[5] For the reasons which will be apparent later to this ruling, it will not be necessary to give a historical background of the case. Suffice it to say that the facts are very clear in the supporting affidavit. It can be gleaned from the latter, that on November 7, 2006 the Respondents lodged a reference in this Court, namely, Reference No. 1 of 2006. There was an application which was heard on November 17, 2006 and November 25, 2006. Its Ruling was delivered on November 27, 2006. The Reference, on the other hand, was heard and its judgment was delivered on March 30, 2007. Some bill of costs were filed but were later on withdrawn. However, the most important bill of costs is that one whereby the Respondents claimed a sum of USD 5,622,528.69. That bill was taxed and the ruling of the taxing officer was delivered on December 19, 2008. The Applicant being dissatisfied with the award and that bill lodged a reference, though out of time. With the reference, an application was filed for extension of time, namely, Application No. 4 of 2009. This application was heard and dismissed with costs by the Hon. Mr. Justice Busingye, Principal Judge. The Applicant did appeal from that reference, and there was a problem in serving the record of appeal. Another application was filed to extend time to appeal out of time. These two applications are the genesis of the bill of costs taxed by the taxing officer.

[6] The aforesaid matter, namely taxation, is the subject matter to the instant reference. The instant Respondent filed taxation cost No. 2 of 2010, in respect of the two applications and after hearing both parties, that bill was taxed at USD 528,802. 24. It is common ground between the parties that for both applications, the instruction fees were taxed at USD 450,000, a figure which is now the gravamen of the Applicants complaint, that it is injudicious.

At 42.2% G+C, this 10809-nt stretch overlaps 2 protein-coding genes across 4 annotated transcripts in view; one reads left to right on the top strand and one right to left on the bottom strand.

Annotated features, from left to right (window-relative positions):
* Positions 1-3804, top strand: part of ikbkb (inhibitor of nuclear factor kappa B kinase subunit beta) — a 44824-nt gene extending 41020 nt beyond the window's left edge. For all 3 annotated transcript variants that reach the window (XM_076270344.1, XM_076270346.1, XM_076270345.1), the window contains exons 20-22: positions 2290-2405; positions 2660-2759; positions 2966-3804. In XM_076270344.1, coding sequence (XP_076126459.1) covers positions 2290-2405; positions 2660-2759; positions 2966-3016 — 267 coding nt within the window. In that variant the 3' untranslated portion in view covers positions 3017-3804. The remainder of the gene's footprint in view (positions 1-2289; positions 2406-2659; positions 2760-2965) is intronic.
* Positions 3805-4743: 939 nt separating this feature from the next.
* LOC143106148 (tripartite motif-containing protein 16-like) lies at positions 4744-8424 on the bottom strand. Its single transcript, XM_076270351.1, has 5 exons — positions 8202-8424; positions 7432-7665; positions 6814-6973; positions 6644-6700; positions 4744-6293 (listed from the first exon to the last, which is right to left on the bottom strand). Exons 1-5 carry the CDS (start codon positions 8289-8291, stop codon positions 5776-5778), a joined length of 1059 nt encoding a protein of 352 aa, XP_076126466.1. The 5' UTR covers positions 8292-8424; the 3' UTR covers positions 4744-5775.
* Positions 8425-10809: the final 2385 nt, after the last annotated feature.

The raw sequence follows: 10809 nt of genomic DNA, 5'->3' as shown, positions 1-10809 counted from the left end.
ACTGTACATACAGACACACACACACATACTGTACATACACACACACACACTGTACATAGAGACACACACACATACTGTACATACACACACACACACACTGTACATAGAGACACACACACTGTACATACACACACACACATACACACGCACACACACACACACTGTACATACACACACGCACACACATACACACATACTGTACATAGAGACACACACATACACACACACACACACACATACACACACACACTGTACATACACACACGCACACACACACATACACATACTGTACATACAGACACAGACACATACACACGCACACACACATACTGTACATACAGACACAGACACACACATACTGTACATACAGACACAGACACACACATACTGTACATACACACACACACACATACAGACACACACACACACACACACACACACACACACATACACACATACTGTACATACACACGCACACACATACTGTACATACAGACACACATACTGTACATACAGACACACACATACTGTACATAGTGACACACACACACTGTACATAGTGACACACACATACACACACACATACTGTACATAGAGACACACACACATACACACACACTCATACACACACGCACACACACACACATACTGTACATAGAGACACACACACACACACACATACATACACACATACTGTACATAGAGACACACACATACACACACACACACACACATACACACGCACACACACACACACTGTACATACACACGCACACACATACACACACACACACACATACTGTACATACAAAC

[7] Mr. Ombwayo succinctly submitted to the effect, if I may put his arguments in a nutshell, that the taxing officer was not properly guided by the rules on taxing instruction fees for the two applications at USD 450,000. It is Mr. Ombayo’s submission that the applicable scale should have been the scale of charges under Rule 9 (1) of the Second Schedule. He further submitted that the taxing officer ought to have been guided by Rule 1 (b) of the Second Schedule which would ultimately have led this taxing officer to award the Respondent an approximate figure of USD 28,000 to be precise. The aforesaid award being based on the value of the subject matter which is USD 2 million plus security, even if the taxing officer was to base his figure on the matter being technical and complicated the amount of money awarded to the Respondent was still excessive, because what was before the Court, were two applications for the extension of time. Besides, Mr. Ombwayo further contended that, the authorities relied by both parties were East African authorities, and that there was no demonstration by the claimant that time was spent to search for those authorities in the reseach work that ensued thereto.